B.C. woman pulled over for being impaired passenger sues police officer, province

Sarah Coghill was detained and her vehicle impounded for being an impaired passenger

A Nelson resident is suing a Nelson Police Department officer and the provincial government following an unusual traffic incident in December.

Sarah Cogswell was arrested for impaired driving and her car was impounded while she was a passenger in a car driven by her adult son, Tiernan Cogswell.

According to a notice of claim filed in B.C. Supreme Court in Vancouver on March 6, Const. Alain Therrien stopped the vehicle in a roadblock on Dec. 13. Tiernan Cogswell passed a blood alcohol test administered by Therrien.

By prior arrangement with his mother, Tiernan was giving her and her husband a ride home from a party at which the pair had been drinking.

Therrien was working as a part of the West Kootenay Integrated Safety Unit, which is a collaboration, run by the province of B.C., between the RCMP and municipal police forces to provide traffic enforcement.

The narrative outlined in this article is based on Cogswell’s notice of claim. Neither Therrien nor the province have yet filed a response.

Tiernan Cogswell’s driver’s licence was a Class 7 learner’s licence, which required him to be supervised by a person over 25 with a full licence sitting in the front passenger seat. That’s where his mother was seated when Therrien stopped them.

Therrien conducted a blood alcohol test on Sarah Cogswell, which she failed.

The court documents allege that Therrien then repeatedly admonished her for transporting her son when she was under the influence of alcohol, calling her a “bad mother” and saying, “It is a good thing [she] didn’t kill anyone tonight.”

He held her for 45 minutes in his car, arrested her for impaired driving, imposed a 90-day driving prohibition and impounded her car, the notice of claim says.

The B.C. Motor Vehicle Act does not specify that the supervisor of a learning driver must be sober.

On Dec. 20, Sarah Cogswell requested a formal review of the incident, but before the review was held, the driving suspension was lifted and the vehicle returned.

Cogswell’s lawsuit asks for $30,000 in damages for physical and mental pain and suffering, wrongful arrest and detainment, lost income, and violation of a number of her Charter rights including the right to liberty and security of the person.

The legal basis of the case is that Sarah Cogswell had not committed an offence and that Therrien had no reason to believe she had, that Therrien did not meet accepted standards of police conduct, and that his comments about her gender and family status were discriminatory and an aggravating factor.

An earlier version of this story mistakenly stated that Therrien was an RCMP officer. He is a member of the Nelson Police Department.

READ MORE: B.C. woman pulled over for being impaired passenger gets licence, car back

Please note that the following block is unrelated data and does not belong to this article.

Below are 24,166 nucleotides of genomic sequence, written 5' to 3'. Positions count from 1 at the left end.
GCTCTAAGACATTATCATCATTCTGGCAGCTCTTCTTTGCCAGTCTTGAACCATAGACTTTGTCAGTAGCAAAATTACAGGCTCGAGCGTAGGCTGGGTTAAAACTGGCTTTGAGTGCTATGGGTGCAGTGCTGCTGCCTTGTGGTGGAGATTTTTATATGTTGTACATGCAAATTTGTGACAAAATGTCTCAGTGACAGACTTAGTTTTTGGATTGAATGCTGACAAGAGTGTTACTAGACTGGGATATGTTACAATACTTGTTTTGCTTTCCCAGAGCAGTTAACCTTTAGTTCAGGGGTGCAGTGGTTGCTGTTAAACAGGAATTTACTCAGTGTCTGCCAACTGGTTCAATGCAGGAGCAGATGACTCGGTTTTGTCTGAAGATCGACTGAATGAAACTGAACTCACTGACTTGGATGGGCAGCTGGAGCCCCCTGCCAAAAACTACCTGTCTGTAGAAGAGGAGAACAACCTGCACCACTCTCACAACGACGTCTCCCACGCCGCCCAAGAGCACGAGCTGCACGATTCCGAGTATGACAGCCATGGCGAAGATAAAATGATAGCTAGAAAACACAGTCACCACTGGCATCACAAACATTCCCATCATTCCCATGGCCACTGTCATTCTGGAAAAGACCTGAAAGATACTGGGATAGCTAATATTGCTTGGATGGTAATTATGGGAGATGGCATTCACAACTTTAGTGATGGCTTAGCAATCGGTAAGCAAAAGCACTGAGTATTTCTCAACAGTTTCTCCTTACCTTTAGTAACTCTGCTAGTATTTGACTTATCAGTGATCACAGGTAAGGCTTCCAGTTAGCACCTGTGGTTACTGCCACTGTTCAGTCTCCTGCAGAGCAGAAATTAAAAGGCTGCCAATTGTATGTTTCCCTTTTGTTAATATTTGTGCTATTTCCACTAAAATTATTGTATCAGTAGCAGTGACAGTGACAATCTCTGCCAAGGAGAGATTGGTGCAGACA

Like us on Facebook and follow us on Twitter.

impaired drivingRCMP

Get local stories you won't find anywhere else right to your inbox.
Sign up here

Just Posted

CN suspending service between Williams Lake and Squamish, effective April 3

Rail traffic north of Williams Lake will be routed to Vancouver through Prince George and Kamloops

COVID-19: Interior Health orders closure of all fitness centres until May 30

The order is subject to revision, cancellation, or extension

Cache Creek council makes decision to close pool for 2020 season

Effects of COVID-19 pandemic and delinquent taxes two factors in decision

Q&A: Interior Health CEO answers questions on COVID-19 response

Susan Brown, president and CEO of Interior Health, answers questions regarding COVID-19

VIDEO: ‘Used gloves and masks go in the garbage,’ says irked B.C. mayor

Health officials have said single-use gloves won’t do much to curb the spread of COVID-19

General exposure to public low after inmate tests positive for COVID-19: Interior Health

The Okanagan Correctional Centre inmate is receiving appropriate care

Sex workers face new risks during COVID-19 pandemic

‘Desperation has kicked in’ for vulnerable, undocumented workers unable to access help

Unclear if Cowichan couple refusing to self-isolate will face penalty

No fines or charges have been laid to date, including Cowichan couple who won’t self isolate

COVID-19: Postponed surgeries will be done, B.C. health minister says

Contract with private surgical clinic to help clear backlog

Black Press Media ad sparks discussion about value of community newspapers

White Rock resident hopes front-page note shines light on revenue loss during COVID-19 crisis

Don’t stop going to the doctor, just do it virtually: B.C. association

Doctors encourage patients to access telephone, online visits

Businesses advised to prepare for federal, B.C. COVID-19 assistance

Canada Revenue Agency portal expected to open next week

Most Read